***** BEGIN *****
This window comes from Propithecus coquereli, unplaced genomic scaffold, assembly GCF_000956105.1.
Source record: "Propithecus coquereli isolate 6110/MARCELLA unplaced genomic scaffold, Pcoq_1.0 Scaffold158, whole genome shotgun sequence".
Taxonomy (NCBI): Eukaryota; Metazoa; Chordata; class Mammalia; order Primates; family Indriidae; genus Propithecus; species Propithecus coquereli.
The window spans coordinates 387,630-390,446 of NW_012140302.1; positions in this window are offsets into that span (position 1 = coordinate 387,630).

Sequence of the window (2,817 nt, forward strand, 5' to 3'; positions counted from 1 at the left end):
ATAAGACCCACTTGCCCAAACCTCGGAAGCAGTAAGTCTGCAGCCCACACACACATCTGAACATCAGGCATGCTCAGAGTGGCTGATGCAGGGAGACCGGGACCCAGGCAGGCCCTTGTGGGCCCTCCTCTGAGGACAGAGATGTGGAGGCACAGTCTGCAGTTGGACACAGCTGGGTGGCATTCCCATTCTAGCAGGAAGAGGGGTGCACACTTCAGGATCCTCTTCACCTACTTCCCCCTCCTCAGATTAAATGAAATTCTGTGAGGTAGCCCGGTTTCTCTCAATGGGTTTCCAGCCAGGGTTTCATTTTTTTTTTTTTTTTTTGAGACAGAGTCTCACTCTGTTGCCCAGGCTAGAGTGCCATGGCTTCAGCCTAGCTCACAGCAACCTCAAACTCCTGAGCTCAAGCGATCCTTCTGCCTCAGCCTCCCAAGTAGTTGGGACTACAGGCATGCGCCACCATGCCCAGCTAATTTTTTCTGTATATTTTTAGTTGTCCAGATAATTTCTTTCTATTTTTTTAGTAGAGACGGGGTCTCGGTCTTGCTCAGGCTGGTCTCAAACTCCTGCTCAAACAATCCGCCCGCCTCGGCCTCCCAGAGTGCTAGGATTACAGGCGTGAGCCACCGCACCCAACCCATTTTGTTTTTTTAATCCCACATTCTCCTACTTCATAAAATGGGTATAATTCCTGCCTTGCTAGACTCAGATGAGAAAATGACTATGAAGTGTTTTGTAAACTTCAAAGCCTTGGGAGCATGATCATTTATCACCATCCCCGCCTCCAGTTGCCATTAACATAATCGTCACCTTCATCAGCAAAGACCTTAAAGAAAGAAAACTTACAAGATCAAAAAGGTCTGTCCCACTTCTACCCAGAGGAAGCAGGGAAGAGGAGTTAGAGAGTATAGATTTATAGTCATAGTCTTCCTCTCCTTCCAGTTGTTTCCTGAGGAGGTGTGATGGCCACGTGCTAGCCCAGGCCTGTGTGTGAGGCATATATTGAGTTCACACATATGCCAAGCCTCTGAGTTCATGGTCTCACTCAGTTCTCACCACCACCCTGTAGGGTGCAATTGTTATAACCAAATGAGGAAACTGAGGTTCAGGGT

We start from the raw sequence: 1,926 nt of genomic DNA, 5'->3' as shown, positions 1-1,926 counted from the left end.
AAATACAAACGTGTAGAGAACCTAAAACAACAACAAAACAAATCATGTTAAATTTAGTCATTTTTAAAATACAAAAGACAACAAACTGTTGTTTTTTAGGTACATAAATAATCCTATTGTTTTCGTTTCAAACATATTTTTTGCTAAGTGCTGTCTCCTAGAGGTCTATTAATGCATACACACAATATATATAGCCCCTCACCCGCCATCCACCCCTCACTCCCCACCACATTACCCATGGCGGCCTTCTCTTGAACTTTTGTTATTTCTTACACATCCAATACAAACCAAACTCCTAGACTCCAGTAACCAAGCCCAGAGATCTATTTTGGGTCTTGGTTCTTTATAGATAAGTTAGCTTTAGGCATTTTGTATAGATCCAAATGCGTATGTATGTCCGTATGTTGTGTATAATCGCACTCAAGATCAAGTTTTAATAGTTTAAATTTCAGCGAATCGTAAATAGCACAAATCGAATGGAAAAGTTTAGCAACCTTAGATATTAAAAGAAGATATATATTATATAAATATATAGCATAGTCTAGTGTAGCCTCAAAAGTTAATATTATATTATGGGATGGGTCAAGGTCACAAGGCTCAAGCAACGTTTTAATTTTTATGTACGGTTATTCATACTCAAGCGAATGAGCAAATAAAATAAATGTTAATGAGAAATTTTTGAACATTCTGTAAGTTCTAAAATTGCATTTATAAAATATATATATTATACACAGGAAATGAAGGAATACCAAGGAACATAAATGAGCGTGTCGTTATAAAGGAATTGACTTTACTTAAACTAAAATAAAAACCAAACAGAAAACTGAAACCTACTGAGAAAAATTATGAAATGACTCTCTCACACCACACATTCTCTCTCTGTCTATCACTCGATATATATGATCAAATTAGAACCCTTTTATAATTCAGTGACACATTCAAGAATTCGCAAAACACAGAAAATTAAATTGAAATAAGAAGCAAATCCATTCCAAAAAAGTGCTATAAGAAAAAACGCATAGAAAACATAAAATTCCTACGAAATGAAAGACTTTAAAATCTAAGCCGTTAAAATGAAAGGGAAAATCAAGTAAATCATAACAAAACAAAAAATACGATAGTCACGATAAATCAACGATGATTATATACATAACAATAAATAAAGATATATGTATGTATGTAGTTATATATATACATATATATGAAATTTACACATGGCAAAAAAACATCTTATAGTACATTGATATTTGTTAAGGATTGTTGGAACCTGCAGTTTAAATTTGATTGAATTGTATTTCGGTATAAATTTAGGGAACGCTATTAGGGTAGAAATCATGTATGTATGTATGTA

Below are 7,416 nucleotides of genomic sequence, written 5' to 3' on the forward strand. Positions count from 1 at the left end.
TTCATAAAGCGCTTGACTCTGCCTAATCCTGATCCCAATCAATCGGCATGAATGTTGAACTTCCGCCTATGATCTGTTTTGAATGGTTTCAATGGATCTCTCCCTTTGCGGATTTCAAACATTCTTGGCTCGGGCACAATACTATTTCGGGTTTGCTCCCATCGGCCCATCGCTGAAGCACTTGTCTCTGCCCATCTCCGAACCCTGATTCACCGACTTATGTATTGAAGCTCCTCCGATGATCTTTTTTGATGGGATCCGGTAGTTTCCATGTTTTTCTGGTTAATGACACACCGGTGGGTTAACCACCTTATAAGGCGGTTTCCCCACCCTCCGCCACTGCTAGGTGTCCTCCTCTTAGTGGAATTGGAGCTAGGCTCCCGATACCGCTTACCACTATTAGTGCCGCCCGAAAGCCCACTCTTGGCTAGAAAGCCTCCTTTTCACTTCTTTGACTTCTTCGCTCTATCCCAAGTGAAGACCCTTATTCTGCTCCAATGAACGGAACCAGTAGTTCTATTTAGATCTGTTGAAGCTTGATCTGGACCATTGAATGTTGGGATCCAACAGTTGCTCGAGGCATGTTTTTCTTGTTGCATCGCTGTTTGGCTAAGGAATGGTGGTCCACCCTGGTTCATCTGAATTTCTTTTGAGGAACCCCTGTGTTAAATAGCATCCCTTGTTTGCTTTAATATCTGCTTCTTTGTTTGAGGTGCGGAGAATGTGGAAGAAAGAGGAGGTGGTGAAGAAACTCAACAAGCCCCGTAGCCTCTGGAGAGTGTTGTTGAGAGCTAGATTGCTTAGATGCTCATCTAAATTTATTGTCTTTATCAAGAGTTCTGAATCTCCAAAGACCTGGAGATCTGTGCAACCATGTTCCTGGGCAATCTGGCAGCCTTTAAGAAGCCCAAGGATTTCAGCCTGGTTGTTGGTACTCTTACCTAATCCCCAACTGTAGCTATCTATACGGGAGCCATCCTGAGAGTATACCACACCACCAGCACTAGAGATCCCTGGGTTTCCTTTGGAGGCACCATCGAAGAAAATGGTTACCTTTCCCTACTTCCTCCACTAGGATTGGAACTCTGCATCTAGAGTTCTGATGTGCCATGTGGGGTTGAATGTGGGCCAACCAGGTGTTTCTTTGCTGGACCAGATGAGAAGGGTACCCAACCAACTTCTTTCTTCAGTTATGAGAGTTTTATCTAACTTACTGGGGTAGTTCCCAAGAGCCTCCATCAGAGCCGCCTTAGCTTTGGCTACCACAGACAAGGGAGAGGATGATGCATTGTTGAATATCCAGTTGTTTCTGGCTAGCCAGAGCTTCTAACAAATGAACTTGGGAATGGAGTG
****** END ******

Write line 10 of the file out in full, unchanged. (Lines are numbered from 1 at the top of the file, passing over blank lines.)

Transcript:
TTCATAAAGCGCTTGACTCTGCCTAATCCTGATCCCAATCAATCGGCATGAATGTTGAACTTCCGCCTATGATCTGTTTTGAATGGTTTCAATGGATCTCTCCCTTTGCGGATTTCAAACATTCTTGGCTCGGGCACAATACTATTTCGGGTTTGCTCCCATCGGCCCATCGCTGAAGCACTTGTCTCTGCCCATCTCCGAACCCTGATTCACCGACTTATGTATTGAAGCTCCTCCGATGATCTTTTTTGATGGGATCCGGTAGTTTCCATGTTTTTCTGGTTAATGACACACCGGTGGGTTAACCACCTTATAAGGCGGTTTCCCCACCCTCCGCCACTGCTAGGTGTCCTCCTCTTAGTGGAATTGGAGCTAGGCTCCCGATACCGCTTACCACTATTAGTGCCGCCCGAAAGCCCACTCTTGGCTAGAAAGCCTCCTTTTCACTTCTTTGACTTCTTCGCTCTATCCCAAGTGAAGACCCTTATTCTGCTCCAATGAACGGAACCAGTAGTTCTATTTAGATCTGTTGAAGCTTGATCTGGACCATTGAATGTTGGGATCCAACAGTTGCTCGAGGCATGTTTTTCTTGTTGCATCGCTGTTTGGCTAAGGAATGGTGGTCCACCCTGGTTCATCTGAATTTCTTTTGAGGAACCCCTGTGTTAAATAGCATCCCTTGTTTGCTTTAATATCTGCTTCTTTGTTTGAGGTGCGGAGAATGTGGAAGAAAGAGGAGGTGGTGAAGAAACTCAACAAGCCCCGTAGCCTCTGGAGAGTGTTGTTGAGAGCTAGATTGCTTAGATGCTCATCTAAATTTATTGTCTTTATCAAGAGTTCTGAATCTCCAAAGACCTGGAGATCTGTGCAACCATGTTCCTGGGCAATCTGGCAGCCTTTAAGAAGCCCAAGGATTTCAGCCTGGTTGTTGGTACTCTTACCTAATCCCCAACTGTAGCTATCTATACGGGAGCCATCCTGAGAGTATACCACACCACCAGCACTAGAGATCCCTGGGTTTCCTTTGGAGGCACCATCGAAGAAAATGGTTACCTTTCCCTACTTCCTCCACTAGGATTGGAACTCTGCATCTAGAGTTCTGATGTGCCATGTGGGGTTGAATGTGGGCCAACCAGGTGTTTCTTTGCTGGACCAGATGAGAAGGGTACCCAACCAACTTCTTTCTTCAGTTATGAGAGTTTTATCTAACTTACTGGGGTAGTTCCCAAGAGCCTCCATCAGAGCCGCCTTAGCTTTGGCTACCACAGACAAGGGAGAGGATGATGCATTGTTGAATATCCAGTTGTTTCTGGCTAGCCAGAGCTTCTAACAAATGAACTTGGGAATGGAGTG